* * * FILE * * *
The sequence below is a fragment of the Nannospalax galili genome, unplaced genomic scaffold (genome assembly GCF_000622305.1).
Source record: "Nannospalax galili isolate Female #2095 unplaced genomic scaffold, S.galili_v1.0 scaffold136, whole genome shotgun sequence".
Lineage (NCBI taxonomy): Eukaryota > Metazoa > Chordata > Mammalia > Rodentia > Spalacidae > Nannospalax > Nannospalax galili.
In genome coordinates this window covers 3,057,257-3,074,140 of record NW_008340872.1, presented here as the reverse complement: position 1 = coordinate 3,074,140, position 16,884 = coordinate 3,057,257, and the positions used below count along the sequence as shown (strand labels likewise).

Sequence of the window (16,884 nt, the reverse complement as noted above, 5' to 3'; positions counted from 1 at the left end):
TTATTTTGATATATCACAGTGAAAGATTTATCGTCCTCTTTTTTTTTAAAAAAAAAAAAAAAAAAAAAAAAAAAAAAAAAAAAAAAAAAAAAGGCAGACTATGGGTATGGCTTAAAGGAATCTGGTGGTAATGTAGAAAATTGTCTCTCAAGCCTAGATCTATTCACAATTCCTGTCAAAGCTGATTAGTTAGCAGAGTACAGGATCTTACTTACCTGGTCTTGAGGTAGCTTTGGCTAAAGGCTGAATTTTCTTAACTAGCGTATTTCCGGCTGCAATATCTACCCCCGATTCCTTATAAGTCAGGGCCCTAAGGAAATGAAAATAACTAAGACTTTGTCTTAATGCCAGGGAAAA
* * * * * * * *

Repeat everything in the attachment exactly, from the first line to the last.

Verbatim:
The sequence below is a fragment of the Nannospalax galili genome, unplaced genomic scaffold (genome assembly GCF_000622305.1).
Source record: "Nannospalax galili isolate Female #2095 unplaced genomic scaffold, S.galili_v1.0 scaffold136, whole genome shotgun sequence".
Lineage (NCBI taxonomy): Eukaryota > Metazoa > Chordata > Mammalia > Rodentia > Spalacidae > Nannospalax > Nannospalax galili.
In genome coordinates this window covers 3,057,257-3,074,140 of record NW_008340872.1, presented here as the reverse complement: position 1 = coordinate 3,074,140, position 16,884 = coordinate 3,057,257, and the positions used below count along the sequence as shown (strand labels likewise).

Sequence of the window (16,884 nt, the reverse complement as noted above, 5' to 3'; positions counted from 1 at the left end):
TTATTTTGATATATCACAGTGAAAGATTTATCGTCCTCTTTTTTTTTAAAAAAAAAAAAAAAAAAAAAAAAAAAAAAAAAAAAAAAAAAAAAGGCAGACTATGGGTATGGCTTAAAGGAATCTGGTGGTAATGTAGAAAATTGTCTCTCAAGCCTAGATCTATTCACAATTCCTGTCAAAGCTGATTAGTTAGCAGAGTACAGGATCTTACTTACCTGGTCTTGAGGTAGCTTTGGCTAAAGGCTGAATTTTCTTAACTAGCGTATTTCCGGCTGCAATATCTACCCCCGATTCCTTATAAGTCAGGGCCCTAAGGAAATGAAAATAACTAAGACTTTGTCTTAATGCCAGGGAAAA